There are thousands of different types of ladybug species and they come in a variety of different colour combinations. There are lots of rumours that surround ladybugs in terms of the colours of them meaning different things, and we are going to tell you exactly what you can expect from the different types of ladybugs.
You have probably wondered whether or not ladybugs are harmful to you or your beloved pets, and you will find out everything that you need to know about the potential dangers of these insects in this article. We are going to discuss any dangers and threats that they might pose, as well as whether or not they are poisonous or can bite you. To find out if ladybugs are harmful, just keep reading.
Are Ladybugs Harmful?
Ladybugs are not harmful to most humans as they cannot sting and even though they can bite, their bite doesn’t usually cause any serious injuries and it won’t spread disease. There are thousands of species of ladybug in the wild, and you have probably noticed that they come in lots of different colours.
The most common type of ladybug that people are likely to know is the one that is red with black spots. For the most part, ladybugs have been able to maintain a peaceful existence along with humans, but in more recent years, their populations have become overrun. Certain species are known to be quite invasive, and they can often be more of a nuisance than they are interesting.
Are Ladybugs Poisonous to People?
Ladybugs are not likely to be poisonous, so even though they might be annoying at times if they invade your home, they are not likely to be putting you at risk. Ladybugs also do not carry any known human diseases, so even if one of them were to bite or pinch you, you aren’t going to catch any diseases or be put at risk. The only issue with ladybugs is that certain people can be allergic to them.
How to Tell if You Are Allergic to Ladybugs
Unfortunately for some people, you can actually be allergic to ladybugs, and recent studies suggest that this could be a common issue among people. Even though you are not likely to be hurt by one, you can still be allergic to them.
These insects typically live in the great outdoors, but they can sometimes hibernate in buildings and homes when it is cold outside. It has been reported that over half of people will have some form of an allergic reaction if their home has a ladybug infestation. Thankfully, these symptoms are mostly quite mild, and they don’t typically cause any major health risks.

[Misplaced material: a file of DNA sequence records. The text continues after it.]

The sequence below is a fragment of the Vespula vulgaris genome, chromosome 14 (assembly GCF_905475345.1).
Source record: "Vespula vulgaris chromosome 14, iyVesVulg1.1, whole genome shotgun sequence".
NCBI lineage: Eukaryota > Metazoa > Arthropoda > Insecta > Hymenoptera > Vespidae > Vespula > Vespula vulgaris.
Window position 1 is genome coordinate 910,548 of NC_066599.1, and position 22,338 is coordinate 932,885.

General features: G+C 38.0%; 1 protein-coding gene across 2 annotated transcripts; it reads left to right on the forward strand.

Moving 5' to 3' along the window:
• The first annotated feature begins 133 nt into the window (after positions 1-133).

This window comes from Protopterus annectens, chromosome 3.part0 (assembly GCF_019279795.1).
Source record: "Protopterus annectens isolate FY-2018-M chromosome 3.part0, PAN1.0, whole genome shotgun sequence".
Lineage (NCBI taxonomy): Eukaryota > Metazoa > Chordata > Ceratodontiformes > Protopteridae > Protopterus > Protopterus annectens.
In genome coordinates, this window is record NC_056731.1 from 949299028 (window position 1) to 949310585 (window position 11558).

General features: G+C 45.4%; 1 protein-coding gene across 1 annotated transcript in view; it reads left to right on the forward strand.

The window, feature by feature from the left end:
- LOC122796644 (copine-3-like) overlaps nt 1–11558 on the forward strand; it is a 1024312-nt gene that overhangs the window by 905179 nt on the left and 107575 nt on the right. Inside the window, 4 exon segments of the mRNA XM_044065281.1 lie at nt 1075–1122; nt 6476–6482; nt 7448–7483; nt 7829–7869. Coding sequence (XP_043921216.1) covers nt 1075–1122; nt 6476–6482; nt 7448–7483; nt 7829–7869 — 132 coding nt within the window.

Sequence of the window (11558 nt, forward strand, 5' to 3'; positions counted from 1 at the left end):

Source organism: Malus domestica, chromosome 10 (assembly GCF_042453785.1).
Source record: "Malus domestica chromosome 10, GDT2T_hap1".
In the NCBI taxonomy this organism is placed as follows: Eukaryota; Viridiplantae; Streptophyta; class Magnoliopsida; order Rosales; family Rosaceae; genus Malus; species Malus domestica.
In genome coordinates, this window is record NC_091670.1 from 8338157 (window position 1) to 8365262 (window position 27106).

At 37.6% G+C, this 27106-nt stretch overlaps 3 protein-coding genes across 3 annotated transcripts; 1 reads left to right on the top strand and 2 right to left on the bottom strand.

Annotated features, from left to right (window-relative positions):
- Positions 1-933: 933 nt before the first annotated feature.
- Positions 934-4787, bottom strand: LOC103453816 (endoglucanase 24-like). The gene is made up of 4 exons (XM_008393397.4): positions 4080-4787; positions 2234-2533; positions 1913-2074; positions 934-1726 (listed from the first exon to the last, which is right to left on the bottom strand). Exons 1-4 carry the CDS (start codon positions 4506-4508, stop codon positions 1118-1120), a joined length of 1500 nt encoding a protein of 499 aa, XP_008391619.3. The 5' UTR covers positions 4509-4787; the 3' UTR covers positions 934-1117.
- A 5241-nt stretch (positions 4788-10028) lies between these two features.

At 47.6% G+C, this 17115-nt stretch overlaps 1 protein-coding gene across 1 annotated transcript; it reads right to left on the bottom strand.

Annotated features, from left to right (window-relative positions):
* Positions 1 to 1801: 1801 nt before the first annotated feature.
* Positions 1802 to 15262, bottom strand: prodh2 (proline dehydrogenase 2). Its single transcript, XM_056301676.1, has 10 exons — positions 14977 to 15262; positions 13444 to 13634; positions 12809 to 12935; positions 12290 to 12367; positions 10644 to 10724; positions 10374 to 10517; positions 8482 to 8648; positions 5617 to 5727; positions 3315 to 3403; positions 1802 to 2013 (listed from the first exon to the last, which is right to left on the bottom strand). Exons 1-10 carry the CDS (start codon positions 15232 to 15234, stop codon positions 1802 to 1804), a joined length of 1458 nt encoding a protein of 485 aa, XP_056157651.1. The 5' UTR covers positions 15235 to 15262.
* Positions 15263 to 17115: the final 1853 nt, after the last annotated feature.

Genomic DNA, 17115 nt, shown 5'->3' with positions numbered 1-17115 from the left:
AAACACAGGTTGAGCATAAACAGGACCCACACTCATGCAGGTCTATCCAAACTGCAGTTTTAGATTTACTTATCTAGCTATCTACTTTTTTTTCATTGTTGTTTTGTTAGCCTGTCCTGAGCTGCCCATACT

Some symptoms of allergic reactions to ladybugs can include:
- Runny nose
- Itchy eyes
- A cough
- Shortness of breath
- A rash
Most of the time, a person will not experience all of these things, and they might only notice one or two of them.
Are Ladybugs Poisonous to Animals?
It is possible for your dog to have a reaction if they were to eat a ladybug. This is due to the fact that the fluid that these insects create when the dog crushes the ladybug in its mouth can cause damage that is similar to chemical burns. This can result in a burning effect on the gastrointestinal tract, and it won’t be a pleasant experience for your dog if this occurs. Something that you should know is that this is not very common, but it can happen on rare occasions.
If you are concerned, some of the signs that you can look out for include:
- Changes in behaviour
- Not having a bowel movement
If you think that your dog might be unwell after eating a ladybug, you should take them to a veterinarian to get checked out. Interestingly, it seems that cats do not have the same side effects.
Do Different Coloured Ladybugs Indicate That They Are Poisonous?
Different coloured ladybugs can give you an indication of whether or not they are more dangerous than others. The colour of the ladybug will depend on the species, its diet, and the place in which it originated from. Their colours are also a warning to predators that mark them as dangerous, and they can also help to camouflage them in certain situations.